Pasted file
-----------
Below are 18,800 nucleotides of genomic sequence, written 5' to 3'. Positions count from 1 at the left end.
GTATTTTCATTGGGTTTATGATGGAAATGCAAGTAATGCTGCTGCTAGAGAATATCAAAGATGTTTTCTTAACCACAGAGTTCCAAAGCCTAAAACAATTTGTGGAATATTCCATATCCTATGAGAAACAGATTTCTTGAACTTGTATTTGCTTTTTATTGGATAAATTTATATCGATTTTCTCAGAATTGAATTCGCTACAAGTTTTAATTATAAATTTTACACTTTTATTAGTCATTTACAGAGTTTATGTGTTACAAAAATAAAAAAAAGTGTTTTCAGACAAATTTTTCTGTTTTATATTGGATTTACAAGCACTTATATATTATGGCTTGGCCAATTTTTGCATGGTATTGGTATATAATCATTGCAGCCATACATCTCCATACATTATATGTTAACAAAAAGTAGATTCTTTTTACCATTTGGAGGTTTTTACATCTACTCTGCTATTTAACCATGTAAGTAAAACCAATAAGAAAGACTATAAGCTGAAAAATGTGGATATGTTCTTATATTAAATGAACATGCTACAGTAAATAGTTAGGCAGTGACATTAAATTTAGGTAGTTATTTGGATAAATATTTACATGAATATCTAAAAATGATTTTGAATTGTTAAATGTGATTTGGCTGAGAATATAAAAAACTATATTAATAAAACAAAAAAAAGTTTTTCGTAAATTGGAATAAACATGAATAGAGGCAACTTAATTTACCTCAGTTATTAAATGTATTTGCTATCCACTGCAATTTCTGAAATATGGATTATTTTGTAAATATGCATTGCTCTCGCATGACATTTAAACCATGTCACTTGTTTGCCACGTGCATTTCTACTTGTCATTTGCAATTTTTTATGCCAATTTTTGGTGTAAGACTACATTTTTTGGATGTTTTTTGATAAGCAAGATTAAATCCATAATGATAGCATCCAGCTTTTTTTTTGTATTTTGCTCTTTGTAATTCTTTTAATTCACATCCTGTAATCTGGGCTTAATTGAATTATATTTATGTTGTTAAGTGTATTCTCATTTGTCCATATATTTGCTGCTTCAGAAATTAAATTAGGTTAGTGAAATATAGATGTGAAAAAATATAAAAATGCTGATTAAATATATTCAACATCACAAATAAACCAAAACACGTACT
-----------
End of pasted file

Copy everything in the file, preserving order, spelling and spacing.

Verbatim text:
Below are 18,800 nucleotides of genomic sequence, written 5' to 3'. Positions count from 1 at the left end.
GTATTTTCATTGGGTTTATGATGGAAATGCAAGTAATGCTGCTGCTAGAGAATATCAAAGATGTTTTCTTAACCACAGAGTTCCAAAGCCTAAAACAATTTGTGGAATATTCCATATCCTATGAGAAACAGATTTCTTGAACTTGTATTTGCTTTTTATTGGATAAATTTATATCGATTTTCTCAGAATTGAATTCGCTACAAGTTTTAATTATAAATTTTACACTTTTATTAGTCATTTACAGAGTTTATGTGTTACAAAAATAAAAAAAAGTGTTTTCAGACAAATTTTTCTGTTTTATATTGGATTTACAAGCACTTATATATTATGGCTTGGCCAATTTTTGCATGGTATTGGTATATAATCATTGCAGCCATACATCTCCATACATTATATGTTAACAAAAAGTAGATTCTTTTTACCATTTGGAGGTTTTTACATCTACTCTGCTATTTAACCATGTAAGTAAAACCAATAAGAAAGACTATAAGCTGAAAAATGTGGATATGTTCTTATATTAAATGAACATGCTACAGTAAATAGTTAGGCAGTGACATTAAATTTAGGTAGTTATTTGGATAAATATTTACATGAATATCTAAAAATGATTTTGAATTGTTAAATGTGATTTGGCTGAGAATATAAAAAACTATATTAATAAAACAAAAAAAAGTTTTTCGTAAATTGGAATAAACATGAATAGAGGCAACTTAATTTACCTCAGTTATTAAATGTATTTGCTATCCACTGCAATTTCTGAAATATGGATTATTTTGTAAATATGCATTGCTCTCGCATGACATTTAAACCATGTCACTTGTTTGCCACGTGCATTTCTACTTGTCATTTGCAATTTTTTATGCCAATTTTTGGTGTAAGACTACATTTTTTGGATGTTTTTTGATAAGCAAGATTAAATCCATAATGATAGCATCCAGCTTTTTTTTTGTATTTTGCTCTTTGTAATTCTTTTAATTCACATCCTGTAATCTGGGCTTAATTGAATTATATTTATGTTGTTAAGTGTATTCTCATTTGTCCATATATTTGCTGCTTCAGAAATTAAATTAGGTTAGTGAAATATAGATGTGAAAAAATATAAAAATGCTGATTAAATATATTCAACATCACAAATAAACCAAAACACGTACT